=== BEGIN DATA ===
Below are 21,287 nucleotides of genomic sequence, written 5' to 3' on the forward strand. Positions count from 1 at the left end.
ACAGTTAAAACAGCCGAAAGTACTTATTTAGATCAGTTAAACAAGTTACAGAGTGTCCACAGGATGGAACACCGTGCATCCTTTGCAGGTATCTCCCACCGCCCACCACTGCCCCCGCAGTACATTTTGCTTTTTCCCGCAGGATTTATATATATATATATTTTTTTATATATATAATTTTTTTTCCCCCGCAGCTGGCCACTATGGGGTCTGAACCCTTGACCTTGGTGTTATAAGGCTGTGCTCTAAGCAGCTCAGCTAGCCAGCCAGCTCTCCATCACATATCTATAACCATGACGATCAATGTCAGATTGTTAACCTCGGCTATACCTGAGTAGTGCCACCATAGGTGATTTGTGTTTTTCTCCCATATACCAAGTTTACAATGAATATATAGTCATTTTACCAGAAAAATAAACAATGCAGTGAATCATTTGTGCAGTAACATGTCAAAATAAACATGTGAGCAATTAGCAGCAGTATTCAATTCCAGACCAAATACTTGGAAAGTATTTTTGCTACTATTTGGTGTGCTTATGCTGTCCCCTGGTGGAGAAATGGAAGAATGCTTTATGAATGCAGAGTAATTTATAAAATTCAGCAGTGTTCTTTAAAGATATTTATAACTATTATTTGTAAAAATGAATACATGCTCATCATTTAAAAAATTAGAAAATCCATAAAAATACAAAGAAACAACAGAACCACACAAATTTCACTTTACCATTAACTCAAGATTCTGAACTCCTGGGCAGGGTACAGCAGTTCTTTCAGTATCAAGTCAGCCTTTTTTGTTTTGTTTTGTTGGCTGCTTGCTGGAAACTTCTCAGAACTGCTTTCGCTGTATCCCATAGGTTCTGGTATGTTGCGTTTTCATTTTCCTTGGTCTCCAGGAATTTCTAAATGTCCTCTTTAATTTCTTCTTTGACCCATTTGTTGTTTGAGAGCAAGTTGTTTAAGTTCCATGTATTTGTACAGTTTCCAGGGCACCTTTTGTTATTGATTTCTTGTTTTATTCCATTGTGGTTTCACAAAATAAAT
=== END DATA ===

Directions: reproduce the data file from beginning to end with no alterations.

Below are 21,287 nucleotides of genomic sequence, written 5' to 3' on the forward strand. Positions count from 1 at the left end.
ACAGTTAAAACAGCCGAAAGTACTTATTTAGATCAGTTAAACAAGTTACAGAGTGTCCACAGGATGGAACACCGTGCATCCTTTGCAGGTATCTCCCACCGCCCACCACTGCCCCCGCAGTACATTTTGCTTTTTCCCGCAGGATTTATATATATATATATTTTTTTATATATATAATTTTTTTTCCCCCGCAGCTGGCCACTATGGGGTCTGAACCCTTGACCTTGGTGTTATAAGGCTGTGCTCTAAGCAGCTCAGCTAGCCAGCCAGCTCTCCATCACATATCTATAACCATGACGATCAATGTCAGATTGTTAACCTCGGCTATACCTGAGTAGTGCCACCATAGGTGATTTGTGTTTTTCTCCCATATACCAAGTTTACAATGAATATATAGTCATTTTACCAGAAAAATAAACAATGCAGTGAATCATTTGTGCAGTAACATGTCAAAATAAACATGTGAGCAATTAGCAGCAGTATTCAATTCCAGACCAAATACTTGGAAAGTATTTTTGCTACTATTTGGTGTGCTTATGCTGTCCCCTGGTGGAGAAATGGAAGAATGCTTTATGAATGCAGAGTAATTTATAAAATTCAGCAGTGTTCTTTAAAGATATTTATAACTATTATTTGTAAAAATGAATACATGCTCATCATTTAAAAAATTAGAAAATCCATAAAAATACAAAGAAACAACAGAACCACACAAATTTCACTTTACCATTAACTCAAGATTCTGAACTCCTGGGCAGGGTACAGCAGTTCTTTCAGTATCAAGTCAGCCTTTTTTGTTTTGTTTTGTTGGCTGCTTGCTGGAAACTTCTCAGAACTGCTTTCGCTGTATCCCATAGGTTCTGGTATGTTGCGTTTTCATTTTCCTTGGTCTCCAGGAATTTCTAAATGTCCTCTTTAATTTCTTCTTTGACCCATTTGTTGTTTGAGAGCAAGTTGTTTAAGTTCCATGTATTTGTACAGTTTCCAGGGCACCTTTTGTTATTGATTTCTTGTTTTATTCCATTGTGGTTTCACAAAATAAAT